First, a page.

Methods: The participants were part of a longitudinal study that examined the lives of women who had experienced IPV, as well as the children's lives. One-hundred and sixty families were recruited from three community-based sites that served IPV survivors; both the mothers and children were interviewed six times over two years. One hundred children (39% female) were age 8 or older and able to complete the full battery of scales; this group of older children comprises the current sample (M = 9.90, SD = 1.48). Children were interviewed about their experiences with witnessing IPV (Child Report of Witnessing IPV), community violence (modified Things I Have Seen and Heard), family social support (modified Social Support Microsystem Scale), and depression (Children's Depression Inventory). We used longitudinal multilevel analysis to estimate the effects of witnessing IPV and community violence exposure, social support, and the interactions of violence exposure, social support, and gender on the children's depression across the six time points; we defined individual children as the Level 2 unit of analysis and repeated measurements nested within each child as the Level 1 unit.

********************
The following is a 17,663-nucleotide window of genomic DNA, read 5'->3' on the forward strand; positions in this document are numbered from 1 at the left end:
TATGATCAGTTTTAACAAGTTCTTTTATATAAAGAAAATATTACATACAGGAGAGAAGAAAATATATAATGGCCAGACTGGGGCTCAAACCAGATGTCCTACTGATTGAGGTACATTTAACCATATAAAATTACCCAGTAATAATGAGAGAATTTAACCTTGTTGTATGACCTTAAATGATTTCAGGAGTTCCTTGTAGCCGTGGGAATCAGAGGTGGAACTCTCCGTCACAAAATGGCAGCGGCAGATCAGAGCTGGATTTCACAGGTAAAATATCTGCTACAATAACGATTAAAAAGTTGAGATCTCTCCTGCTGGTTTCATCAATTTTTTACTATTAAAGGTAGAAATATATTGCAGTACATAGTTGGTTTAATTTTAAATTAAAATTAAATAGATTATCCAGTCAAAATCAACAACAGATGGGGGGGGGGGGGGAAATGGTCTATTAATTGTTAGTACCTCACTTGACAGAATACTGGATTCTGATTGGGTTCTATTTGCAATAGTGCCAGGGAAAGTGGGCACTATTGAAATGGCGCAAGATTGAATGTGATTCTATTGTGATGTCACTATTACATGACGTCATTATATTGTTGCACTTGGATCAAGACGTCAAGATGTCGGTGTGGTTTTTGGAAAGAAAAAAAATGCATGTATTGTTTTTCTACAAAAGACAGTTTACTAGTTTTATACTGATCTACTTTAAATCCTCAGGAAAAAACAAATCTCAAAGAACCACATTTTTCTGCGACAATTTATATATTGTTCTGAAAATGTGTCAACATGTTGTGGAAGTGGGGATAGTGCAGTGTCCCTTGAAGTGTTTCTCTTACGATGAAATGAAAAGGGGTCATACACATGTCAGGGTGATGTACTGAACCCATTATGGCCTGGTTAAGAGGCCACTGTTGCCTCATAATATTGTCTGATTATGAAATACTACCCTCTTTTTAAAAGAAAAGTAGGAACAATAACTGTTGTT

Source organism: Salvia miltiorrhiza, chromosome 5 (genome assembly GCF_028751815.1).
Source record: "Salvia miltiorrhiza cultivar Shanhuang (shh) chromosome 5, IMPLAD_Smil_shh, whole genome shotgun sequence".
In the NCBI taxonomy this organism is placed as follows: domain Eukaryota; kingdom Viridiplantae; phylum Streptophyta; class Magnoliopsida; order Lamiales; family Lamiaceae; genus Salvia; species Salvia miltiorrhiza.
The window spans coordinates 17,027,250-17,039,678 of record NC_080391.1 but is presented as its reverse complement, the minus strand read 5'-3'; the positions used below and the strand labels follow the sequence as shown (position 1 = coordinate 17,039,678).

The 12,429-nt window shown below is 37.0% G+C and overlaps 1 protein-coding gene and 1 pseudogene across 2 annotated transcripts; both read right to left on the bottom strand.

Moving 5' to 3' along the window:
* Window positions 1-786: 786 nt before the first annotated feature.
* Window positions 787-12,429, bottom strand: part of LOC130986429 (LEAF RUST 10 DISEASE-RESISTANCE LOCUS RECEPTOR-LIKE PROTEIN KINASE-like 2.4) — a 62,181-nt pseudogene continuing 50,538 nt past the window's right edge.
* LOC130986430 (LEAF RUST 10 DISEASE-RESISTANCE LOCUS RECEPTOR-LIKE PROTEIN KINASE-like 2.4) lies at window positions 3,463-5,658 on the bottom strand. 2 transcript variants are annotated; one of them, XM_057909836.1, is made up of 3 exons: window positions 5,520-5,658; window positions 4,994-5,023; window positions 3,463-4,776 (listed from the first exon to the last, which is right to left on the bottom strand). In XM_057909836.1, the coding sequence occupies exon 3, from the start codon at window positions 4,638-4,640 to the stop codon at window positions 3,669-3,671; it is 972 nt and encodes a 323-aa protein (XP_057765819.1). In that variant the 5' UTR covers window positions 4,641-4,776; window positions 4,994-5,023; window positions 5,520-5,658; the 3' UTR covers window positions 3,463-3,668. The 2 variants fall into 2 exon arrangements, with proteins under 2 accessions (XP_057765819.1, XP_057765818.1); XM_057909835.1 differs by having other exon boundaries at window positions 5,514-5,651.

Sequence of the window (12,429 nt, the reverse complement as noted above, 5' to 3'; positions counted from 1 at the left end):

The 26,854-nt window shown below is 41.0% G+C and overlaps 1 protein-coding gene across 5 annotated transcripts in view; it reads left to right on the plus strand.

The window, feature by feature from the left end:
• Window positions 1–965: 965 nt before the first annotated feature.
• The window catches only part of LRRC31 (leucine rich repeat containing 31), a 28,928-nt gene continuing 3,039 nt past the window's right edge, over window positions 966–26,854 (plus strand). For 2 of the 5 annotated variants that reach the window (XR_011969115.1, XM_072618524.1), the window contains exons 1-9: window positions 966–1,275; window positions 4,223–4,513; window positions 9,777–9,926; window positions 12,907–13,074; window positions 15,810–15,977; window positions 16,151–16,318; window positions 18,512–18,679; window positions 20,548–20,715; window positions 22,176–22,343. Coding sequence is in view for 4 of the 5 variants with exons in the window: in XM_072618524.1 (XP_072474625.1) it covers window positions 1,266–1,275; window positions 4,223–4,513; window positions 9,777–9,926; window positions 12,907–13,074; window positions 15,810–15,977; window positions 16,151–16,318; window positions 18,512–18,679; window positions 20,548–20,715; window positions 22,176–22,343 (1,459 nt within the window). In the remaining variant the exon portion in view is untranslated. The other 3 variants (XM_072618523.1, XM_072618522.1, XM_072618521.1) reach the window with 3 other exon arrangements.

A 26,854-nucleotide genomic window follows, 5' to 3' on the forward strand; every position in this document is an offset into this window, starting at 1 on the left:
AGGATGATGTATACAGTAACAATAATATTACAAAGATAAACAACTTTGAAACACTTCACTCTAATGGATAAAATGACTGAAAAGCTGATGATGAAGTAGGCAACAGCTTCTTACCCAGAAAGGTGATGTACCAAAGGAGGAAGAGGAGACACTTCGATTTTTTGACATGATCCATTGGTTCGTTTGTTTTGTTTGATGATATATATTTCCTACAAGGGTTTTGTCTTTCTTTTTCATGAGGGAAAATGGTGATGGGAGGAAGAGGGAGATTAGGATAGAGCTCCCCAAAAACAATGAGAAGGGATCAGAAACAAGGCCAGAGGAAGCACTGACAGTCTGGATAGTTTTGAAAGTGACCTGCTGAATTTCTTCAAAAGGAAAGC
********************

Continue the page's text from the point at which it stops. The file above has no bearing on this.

Results: We found heterogeneity across children in terms of their initial levels of depression and their trajectories of depression over time. Over time, change in witnessing IPV and exposure to community violence positively co-varied with depression, while change in social support inversely co-varied with depression. Two significant three-way interactions were found: Gender and initial social support, as well as gender and initial witnessing of IPV, both significantly moderated the effect of change in witnessing IPV on the children's depression over time.
Conclusions: The findings indicate that witnessing IPV and community violence exposure are both associated with depression over time. However, gender, family social support, and initial levels of witnessed IPV all moderate the relationship between witnessing IPV and depression over time. Interventions should focus on facilitating social support among children, particularly girls, who are experiencing co-occurring violence exposure.